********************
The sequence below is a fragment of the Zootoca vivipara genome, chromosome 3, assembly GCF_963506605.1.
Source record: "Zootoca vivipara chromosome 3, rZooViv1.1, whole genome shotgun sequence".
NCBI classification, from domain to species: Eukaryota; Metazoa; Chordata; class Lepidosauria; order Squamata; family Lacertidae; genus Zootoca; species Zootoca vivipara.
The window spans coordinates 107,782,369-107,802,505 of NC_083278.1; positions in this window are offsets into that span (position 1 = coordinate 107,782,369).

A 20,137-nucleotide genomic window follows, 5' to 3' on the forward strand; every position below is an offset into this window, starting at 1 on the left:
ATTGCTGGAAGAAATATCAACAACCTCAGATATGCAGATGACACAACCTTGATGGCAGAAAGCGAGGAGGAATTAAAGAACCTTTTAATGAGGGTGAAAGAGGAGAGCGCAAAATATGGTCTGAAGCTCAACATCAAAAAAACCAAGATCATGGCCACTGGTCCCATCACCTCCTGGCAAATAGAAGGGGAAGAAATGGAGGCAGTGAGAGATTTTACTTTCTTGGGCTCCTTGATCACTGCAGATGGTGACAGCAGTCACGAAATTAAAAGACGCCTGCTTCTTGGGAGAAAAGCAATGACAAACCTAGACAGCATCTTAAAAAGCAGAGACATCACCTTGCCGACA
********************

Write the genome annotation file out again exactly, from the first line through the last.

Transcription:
The sequence below is a fragment of the Zootoca vivipara genome, chromosome 3, assembly GCF_963506605.1.
Source record: "Zootoca vivipara chromosome 3, rZooViv1.1, whole genome shotgun sequence".
NCBI classification, from domain to species: Eukaryota; Metazoa; Chordata; class Lepidosauria; order Squamata; family Lacertidae; genus Zootoca; species Zootoca vivipara.
The window spans coordinates 107,782,369-107,802,505 of NC_083278.1; positions in this window are offsets into that span (position 1 = coordinate 107,782,369).

A 20,137-nucleotide genomic window follows, 5' to 3' on the forward strand; every position below is an offset into this window, starting at 1 on the left:
ATTGCTGGAAGAAATATCAACAACCTCAGATATGCAGATGACACAACCTTGATGGCAGAAAGCGAGGAGGAATTAAAGAACCTTTTAATGAGGGTGAAAGAGGAGAGCGCAAAATATGGTCTGAAGCTCAACATCAAAAAAACCAAGATCATGGCCACTGGTCCCATCACCTCCTGGCAAATAGAAGGGGAAGAAATGGAGGCAGTGAGAGATTTTACTTTCTTGGGCTCCTTGATCACTGCAGATGGTGACAGCAGTCACGAAATTAAAAGACGCCTGCTTCTTGGGAGAAAAGCAATGACAAACCTAGACAGCATCTTAAAAAGCAGAGACATCACCTTGCCGACA